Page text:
## 1.3 Loading a spreadsheet-like dataset

Often, the first thing we need to do in data analysis is to load a dataset into R. When we bring spreadsheet-like (think Microsoft Excel tables) data, generally shaped like a rectangle, into R it is represented as what we call a data frame object. It is very similar to a spreadsheet where the rows are the collected observations and the columns are the variables.

The first kind of data we will learn how to load into R (as a data frame) is the spreadsheet-like comma-separated values format (.csv for short). These files have names ending in .csv, and can be opened open and saved from common spreadsheet programs like Microsoft Excel and Google Sheets. For example, a .csv file named state_property_vote.csv is included with the code for this book. This file— originally from Data USA—has US state-level property, income, population and voting data from 2015 and 2016. If we were to open this data in a plain text editor, we would see each row on its own line, and each entry in the table separated by a comma:

state,med_income,med_prop_val,population,mean_commute_minutes,party
AK,64222,197300,733375,10.46830207,Republican
AL,36924,94800,4830620,25.30990746,Republican
AR,35833,83300,2958208,22.40108933,Republican
AZ,44748,128700,6641928,20.58786,Republican
CA,53075,252100,38421464,23.38085172,Democrat
CO,48098,198900,5278906,19.50792188,Democrat
CT,69228,246450,3593222,24.349675,Democrat
DC,70848,475800,647484,28.2534,Democrat
DE,54976,228500,926454,24.45553333,Democrat

To load this data into R, and then to do anything else with it afterwards, we will need to use something called a function. A function is a special word in R that takes in instructions (we call these arguments) and does something. The function we will use to read a .csv file into R is called read_csv.

In its most basic use-case, read_csv expects that the data file:

• has column names (or headers),
• uses a comma (,) to separate the columns, and
• does not have row names.

Below you’ll see the code used to load the data into R using the read_csv function. But there is one extra step we need to do first. Since read_csv is not included in the base installation of R, to be able to use it we have to load it from somewhere else: a collection of useful functions known as a library. The read_csv function in particular is in the tidyverse library (more on this later), which we load using the library function.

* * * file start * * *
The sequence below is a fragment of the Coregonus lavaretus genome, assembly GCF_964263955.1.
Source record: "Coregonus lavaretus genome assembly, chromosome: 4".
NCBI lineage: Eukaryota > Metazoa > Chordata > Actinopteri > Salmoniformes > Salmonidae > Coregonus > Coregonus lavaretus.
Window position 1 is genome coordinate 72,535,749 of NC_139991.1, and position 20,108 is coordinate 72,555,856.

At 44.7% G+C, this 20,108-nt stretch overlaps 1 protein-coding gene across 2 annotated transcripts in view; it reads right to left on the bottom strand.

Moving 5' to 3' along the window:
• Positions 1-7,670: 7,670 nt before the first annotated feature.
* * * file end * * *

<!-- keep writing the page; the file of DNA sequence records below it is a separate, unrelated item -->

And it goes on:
Next, we call the read_csv function and pass it a single argument: the name of the file, "state_property_vote.csv". We have to put quotes around filenames and other letters and words that we use in our code to distinguish it from the special words that make up R programming language. This is the only argument we need to provide for this file, because our file satifies everthing else the read_csv function expects in the default use-case (which we just discussed). Later in the course, we’ll learn more about how to deal with more complicated files where the default arguments are not appropriate. For example, files that use spaces or tabs to separate the columns, or with no column names.

library(tidyverse)
read_csv("state_property_vote.csv")
## # A tibble: 52 x 6
##    state med_income med_prop_val population mean_commute_minutes party
##    <chr>      <dbl>        <dbl>      <dbl>                <dbl> <chr>
##  1 AK         64222       197300     733375                 10.5 Republican
##  2 AL         36924        94800    4830620                 25.3 Republican
##  3 AR         35833        83300    2958208                 22.4 Republican
##  4 AZ         44748       128700    6641928                 20.6 Republican
##  5 CA         53075       252100   38421464                 23.4 Democrat
##  6 CO         48098       198900    5278906                 19.5 Democrat
##  7 CT         69228       246450    3593222                 24.3 Democrat
##  8 DC         70848       475800     647484                 28.3 Democrat
##  9 DE         54976       228500     926454                 24.5 Democrat
## 10 FL         43355       125600   19645772                 24.8 Republican
## # … with 42 more rows

Above you can also see something neat that Jupyter does to help us understand our code: it colours text depending on its meaning in R. For example, you’ll note that functions get bold green text, while letters and words surrounded by quotations like filenames get blue text.

In case you want to know more (optional): We use the read_csv function from the tidyverse instead of the base R function read.csv because it’s faster and it creates a nicer variant of the base R data frame called a tibble. This has several benefits that we’ll discuss in further detail later in the course.

## 1.4 Assigning value to a data frame

When we loaded the US state-level property, income, population, and voting data in R above using read_csv, we did not give this data frame a name, so it was just printed to the screen and we cannot do anything else with it. That isn’t very useful; what we would like to do is give a name to the data frame that read_csv outputs so that we can use it later for analysis and visualization.